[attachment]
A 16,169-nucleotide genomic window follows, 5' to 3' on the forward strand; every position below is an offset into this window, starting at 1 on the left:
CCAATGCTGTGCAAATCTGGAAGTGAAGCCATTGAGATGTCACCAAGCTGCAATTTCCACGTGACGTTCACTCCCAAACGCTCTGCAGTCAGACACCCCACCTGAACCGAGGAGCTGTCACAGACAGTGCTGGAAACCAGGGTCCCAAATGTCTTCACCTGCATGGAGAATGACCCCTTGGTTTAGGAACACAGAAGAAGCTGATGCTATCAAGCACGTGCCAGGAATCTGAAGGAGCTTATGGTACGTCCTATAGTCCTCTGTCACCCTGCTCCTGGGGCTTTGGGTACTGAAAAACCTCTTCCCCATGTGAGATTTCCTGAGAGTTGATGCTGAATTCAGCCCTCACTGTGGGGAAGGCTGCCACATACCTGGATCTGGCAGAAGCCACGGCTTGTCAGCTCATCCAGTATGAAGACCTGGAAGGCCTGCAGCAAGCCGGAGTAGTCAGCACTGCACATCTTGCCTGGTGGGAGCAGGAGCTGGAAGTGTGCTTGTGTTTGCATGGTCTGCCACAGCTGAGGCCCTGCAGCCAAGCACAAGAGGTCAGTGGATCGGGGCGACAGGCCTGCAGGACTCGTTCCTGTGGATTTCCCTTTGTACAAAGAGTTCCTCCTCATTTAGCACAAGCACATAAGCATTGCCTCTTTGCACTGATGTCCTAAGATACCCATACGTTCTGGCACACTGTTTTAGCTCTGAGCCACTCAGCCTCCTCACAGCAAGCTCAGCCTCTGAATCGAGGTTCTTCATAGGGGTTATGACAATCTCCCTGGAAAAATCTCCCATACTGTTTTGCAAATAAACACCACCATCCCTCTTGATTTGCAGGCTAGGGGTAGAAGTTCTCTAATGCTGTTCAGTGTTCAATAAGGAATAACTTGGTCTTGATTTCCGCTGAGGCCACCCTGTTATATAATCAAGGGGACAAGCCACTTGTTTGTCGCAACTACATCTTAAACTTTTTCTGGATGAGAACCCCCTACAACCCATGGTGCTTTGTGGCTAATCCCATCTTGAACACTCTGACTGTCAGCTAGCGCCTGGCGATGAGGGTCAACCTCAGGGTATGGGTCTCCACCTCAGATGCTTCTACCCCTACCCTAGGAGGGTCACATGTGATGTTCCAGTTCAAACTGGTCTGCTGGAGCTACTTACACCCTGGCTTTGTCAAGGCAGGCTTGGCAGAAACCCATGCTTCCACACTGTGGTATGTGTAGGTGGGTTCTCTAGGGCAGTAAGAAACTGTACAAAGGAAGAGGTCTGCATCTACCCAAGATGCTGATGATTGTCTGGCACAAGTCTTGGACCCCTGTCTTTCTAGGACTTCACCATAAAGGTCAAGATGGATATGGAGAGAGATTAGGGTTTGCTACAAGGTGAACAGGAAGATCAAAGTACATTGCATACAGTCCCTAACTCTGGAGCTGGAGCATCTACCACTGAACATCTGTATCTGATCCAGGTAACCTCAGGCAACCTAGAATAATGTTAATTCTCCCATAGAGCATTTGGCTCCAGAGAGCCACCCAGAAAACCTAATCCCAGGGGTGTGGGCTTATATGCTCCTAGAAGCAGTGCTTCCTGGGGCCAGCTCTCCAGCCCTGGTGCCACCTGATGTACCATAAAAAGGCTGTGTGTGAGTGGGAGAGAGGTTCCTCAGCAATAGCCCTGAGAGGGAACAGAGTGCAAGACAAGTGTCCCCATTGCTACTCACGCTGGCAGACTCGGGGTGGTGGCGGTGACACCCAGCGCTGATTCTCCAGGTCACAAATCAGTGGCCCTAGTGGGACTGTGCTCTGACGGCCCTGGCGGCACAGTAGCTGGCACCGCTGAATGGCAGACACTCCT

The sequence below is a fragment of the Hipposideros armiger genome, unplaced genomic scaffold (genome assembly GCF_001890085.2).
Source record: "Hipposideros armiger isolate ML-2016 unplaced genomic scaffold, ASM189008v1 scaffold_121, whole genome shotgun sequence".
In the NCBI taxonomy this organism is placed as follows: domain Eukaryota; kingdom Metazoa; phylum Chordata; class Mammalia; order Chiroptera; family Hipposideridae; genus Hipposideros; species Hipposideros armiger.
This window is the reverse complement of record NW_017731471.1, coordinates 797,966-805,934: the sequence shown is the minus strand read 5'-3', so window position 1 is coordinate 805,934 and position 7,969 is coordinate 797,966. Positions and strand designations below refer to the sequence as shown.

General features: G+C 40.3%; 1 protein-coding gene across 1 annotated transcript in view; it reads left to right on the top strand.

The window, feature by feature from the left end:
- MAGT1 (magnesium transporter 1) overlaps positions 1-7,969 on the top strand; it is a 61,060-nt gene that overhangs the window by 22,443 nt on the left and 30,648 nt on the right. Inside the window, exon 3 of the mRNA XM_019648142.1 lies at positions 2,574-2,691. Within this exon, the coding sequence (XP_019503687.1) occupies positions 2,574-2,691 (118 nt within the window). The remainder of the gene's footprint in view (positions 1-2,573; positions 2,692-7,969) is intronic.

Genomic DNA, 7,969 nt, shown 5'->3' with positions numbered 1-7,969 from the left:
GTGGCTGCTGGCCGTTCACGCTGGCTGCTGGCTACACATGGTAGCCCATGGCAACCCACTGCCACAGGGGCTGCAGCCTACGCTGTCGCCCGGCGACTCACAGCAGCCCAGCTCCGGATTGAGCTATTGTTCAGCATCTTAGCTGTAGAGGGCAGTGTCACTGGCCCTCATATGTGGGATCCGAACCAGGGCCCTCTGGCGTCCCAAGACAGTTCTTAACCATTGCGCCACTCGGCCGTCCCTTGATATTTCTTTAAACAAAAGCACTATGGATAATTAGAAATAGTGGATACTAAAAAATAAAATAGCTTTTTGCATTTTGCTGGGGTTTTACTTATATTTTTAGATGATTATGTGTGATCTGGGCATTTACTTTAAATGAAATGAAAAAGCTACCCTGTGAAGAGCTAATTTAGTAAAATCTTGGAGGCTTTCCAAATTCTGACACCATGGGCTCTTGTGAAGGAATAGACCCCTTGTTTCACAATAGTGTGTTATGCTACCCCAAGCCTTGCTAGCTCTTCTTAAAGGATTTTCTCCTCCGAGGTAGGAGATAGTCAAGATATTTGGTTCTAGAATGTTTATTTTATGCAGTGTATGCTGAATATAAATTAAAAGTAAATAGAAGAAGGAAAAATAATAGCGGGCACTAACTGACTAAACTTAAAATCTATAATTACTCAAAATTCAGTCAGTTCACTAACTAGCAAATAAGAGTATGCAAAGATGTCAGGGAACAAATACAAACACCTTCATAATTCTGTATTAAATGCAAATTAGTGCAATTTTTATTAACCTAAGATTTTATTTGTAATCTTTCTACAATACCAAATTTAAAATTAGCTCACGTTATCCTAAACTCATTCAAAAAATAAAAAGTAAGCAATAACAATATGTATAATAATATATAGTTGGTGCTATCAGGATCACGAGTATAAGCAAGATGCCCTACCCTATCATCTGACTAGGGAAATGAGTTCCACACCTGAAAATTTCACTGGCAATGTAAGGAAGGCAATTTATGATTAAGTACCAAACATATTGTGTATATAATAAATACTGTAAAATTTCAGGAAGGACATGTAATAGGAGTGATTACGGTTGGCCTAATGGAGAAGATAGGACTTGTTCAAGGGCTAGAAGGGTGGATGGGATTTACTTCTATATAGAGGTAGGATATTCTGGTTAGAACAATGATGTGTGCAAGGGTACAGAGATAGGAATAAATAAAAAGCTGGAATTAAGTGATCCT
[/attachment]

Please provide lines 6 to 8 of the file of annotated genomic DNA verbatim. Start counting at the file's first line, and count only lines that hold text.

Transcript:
This window is the reverse complement of record NW_017731471.1, coordinates 797,966-805,934: the sequence shown is the minus strand read 5'-3', so window position 1 is coordinate 805,934 and position 7,969 is coordinate 797,966. Positions and strand designations below refer to the sequence as shown.

General features: G+C 40.3%; 1 protein-coding gene across 1 annotated transcript in view; it reads left to right on the top strand.

The window, feature by feature from the left end: